Does my child have ADHD or dyslexia?
ADHD (Attention Deficit Hyperactivity Disorder) and dyslexia are common childhood conditions with serious consequences if left untreated or treated incorrectly. Parents must ensure that they get the correct diagnosis from a qualified and knowledgeable medical professional.
A mom's worst nightmare: the school phones to say your 8-year-old child is a handful and not achieving.
The voice says he has ADHD. You feel as if you have been kicked in the stomach by a horse. "Don't worry," the voice continues, "he is just borderline. But he is also borderline dyslexic!" Now a stampede of horses is taking pot-shots at your belly.
Sadly this is quite a common occurrence for moms of ADHD children. The dreaded ADHD label is usually pronounced in a caring way, but nothing can lessen the blow.
Let me try and provide some guidelines to help you deal with this devastating blow, but one that can be overcome. I know – this label was put on me in my mid-forties.
In the past decade I have had the opportunity to help hundreds of parents to deal with this – and even to see it as a positive turning point in life. The first step is to remove the label and rather say "he has ADHD" and not "he is ADHD".
Now let's look at the diagnosis. The only people properly qualified to diagnose ADHD are the following:
- General Practitioner
Of these, the psychologist can diagnose the condition, but cannot prescribe medication. The list of diagnosticians does not include teachers. Many children have either been missed or wrongly labelled as ADHD – in both cases, the consequences are dire.
Next, let's look at why a diagnosis of ADHD is so difficult.
- There is no test for ADHD. You can't have an X-ray, brain scan or blood test to decide whether you have ADHD.
- ADHD is diagnosed by observation and an in-depth look at current and historical behaviour. The observations are tested against a set of 18 symptoms that are divided into 2 groups of 9 each. To qualify, one needs to have at least 6 symptoms in each category, and you have to have presented them by the age of seven.
- Every person has at least 2 or 3 ADHD symptoms, which is far off the 12 required to qualify.
- No one has only ADHD. We all have at least one co-occurring condition. One of those is anxiety, whilst depression, OCD, Tics, and Tourettes are some of the others.
- There are other conditions that appear to present similar symptoms. Giftedness is one, as is Post-Traumatic Stress Disorder.
- Another condition often misdiagnosed as ADHD is dyslexia – and vice-versa.
According to the U.S. National Institutes of Health, 'dyslexia is a learning disability that can hinder a person's ability to read, write, spell and sometimes speak'.
Every ADHD person has a reading disability of some sort. Many ADDers struggle to read, often in the same ways that dyslexics do. Others, like myself, read voraciously, 3-4 books at the same time. My reading disability is that I speed read, missing a lot of detail and often getting the wrong meaning. I have developed tools to help me to overcome this.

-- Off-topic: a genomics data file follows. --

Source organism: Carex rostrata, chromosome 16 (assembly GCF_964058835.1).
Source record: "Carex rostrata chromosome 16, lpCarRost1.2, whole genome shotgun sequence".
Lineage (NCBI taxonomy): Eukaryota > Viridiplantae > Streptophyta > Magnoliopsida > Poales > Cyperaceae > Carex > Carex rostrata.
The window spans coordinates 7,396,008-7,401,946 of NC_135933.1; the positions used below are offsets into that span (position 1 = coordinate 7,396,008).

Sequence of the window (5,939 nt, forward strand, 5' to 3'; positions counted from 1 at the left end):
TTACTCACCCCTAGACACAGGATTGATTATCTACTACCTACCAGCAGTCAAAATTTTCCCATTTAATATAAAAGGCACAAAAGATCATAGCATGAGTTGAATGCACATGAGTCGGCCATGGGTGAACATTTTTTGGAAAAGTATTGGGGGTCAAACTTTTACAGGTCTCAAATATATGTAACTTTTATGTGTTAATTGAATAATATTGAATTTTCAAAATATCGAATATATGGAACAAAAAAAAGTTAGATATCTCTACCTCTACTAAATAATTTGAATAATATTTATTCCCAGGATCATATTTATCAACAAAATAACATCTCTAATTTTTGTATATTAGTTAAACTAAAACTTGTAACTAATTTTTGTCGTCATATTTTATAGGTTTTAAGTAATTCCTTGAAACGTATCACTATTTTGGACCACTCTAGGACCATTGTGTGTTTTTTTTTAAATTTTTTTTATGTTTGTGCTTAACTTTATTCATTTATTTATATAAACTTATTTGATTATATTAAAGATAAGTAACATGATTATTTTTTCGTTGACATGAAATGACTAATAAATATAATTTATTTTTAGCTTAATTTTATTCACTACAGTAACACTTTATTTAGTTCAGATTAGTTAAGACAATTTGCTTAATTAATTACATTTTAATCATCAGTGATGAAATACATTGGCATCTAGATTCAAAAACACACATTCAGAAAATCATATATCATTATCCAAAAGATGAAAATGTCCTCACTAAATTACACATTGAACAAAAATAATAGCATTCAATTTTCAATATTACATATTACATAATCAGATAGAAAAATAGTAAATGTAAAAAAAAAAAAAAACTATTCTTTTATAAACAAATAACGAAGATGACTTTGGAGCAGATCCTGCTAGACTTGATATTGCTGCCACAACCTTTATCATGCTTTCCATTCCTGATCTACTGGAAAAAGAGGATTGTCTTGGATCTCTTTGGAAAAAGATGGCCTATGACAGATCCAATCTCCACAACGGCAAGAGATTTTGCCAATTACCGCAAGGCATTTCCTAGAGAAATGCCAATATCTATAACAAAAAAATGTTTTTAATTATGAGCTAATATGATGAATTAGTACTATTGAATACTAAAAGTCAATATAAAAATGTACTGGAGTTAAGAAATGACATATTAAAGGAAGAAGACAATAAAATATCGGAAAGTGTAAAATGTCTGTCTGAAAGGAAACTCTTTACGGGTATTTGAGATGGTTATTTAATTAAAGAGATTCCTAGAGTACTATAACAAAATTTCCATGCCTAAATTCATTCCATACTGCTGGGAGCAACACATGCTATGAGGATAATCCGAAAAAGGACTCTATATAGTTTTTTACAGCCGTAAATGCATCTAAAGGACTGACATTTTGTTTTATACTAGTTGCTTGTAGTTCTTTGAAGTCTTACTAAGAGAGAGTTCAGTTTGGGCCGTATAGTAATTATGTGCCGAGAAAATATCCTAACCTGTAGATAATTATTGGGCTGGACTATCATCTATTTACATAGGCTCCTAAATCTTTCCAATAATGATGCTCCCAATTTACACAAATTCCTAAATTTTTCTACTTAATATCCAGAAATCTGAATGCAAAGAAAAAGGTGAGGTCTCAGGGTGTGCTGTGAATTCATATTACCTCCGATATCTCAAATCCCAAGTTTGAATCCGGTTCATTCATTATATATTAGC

Treating ADHD versus the co-occurring conditions
In 2002 South Africa hosted its only International ADHD conference in Pretoria. The lead speaker was Dr Stephen Copps from Georgia Medical Institute, USA. In response to a question from one of the more than 300 doctors who attended concerning diagnostic best practice when it comes to ADHD and co-occurring conditions he gave the following wise advice: "Always eliminate or confirm ADHD first. If ADHD is present treat it, and only then treat what's left!"
This expert was adamant that this practice will avoid a lot of heartache and tragedy in later life. Many children who have been diagnosed with dyslexia may have ADHD, and sadly, the opposite is also true.
Get the correct diagnosis before deciding what is best for your child
ADHD and dyslexia are common childhood conditions with serious consequences if left untreated or treated incorrectly. One can have both conditions.
Despite the shock of this possibility, keep your feet responsibly on the ground, get a proper diagnosis, and then use a multi-disciplinary methodology to manage these conditions.
Not all children with ADHD and dyslexia have to go to a Special Needs School. Some can thrive in main stream, some need a few years in remedial classes, and others may have to go to special schools.
The answer to the question of what school is best for the child is not relevant until the parent is sure they have the correct diagnosis. That diagnosis must come from a qualified and knowledgeable medical professional only.
Then parent and child can ride the horses, no matter how much they buck and toss the rider around.
ADHD, when managed properly, is a fast and exhilarating ride on the wild side.
Dave Pughe-Parry founded Living ADDventure® a decade ago. LADD®, as it's commonly known, is an independent organisation providing ADHD coaching, training and support to people living with – and alongside – ADHD. Dave is a highly sought after speaker at conferences on ADHD, and works closely with medical professionals right around the country. LADD® is listed by PANDA (Paediatric and Neurological Developmental Association) as a supplier of services. LADD® has trained more than 3 000 teachers over the last three years. For more information go to www.ladd.co.za
Don't miss out! Subscribe to our free Children's Health Newsletter.
Latest from "Children's Health" ...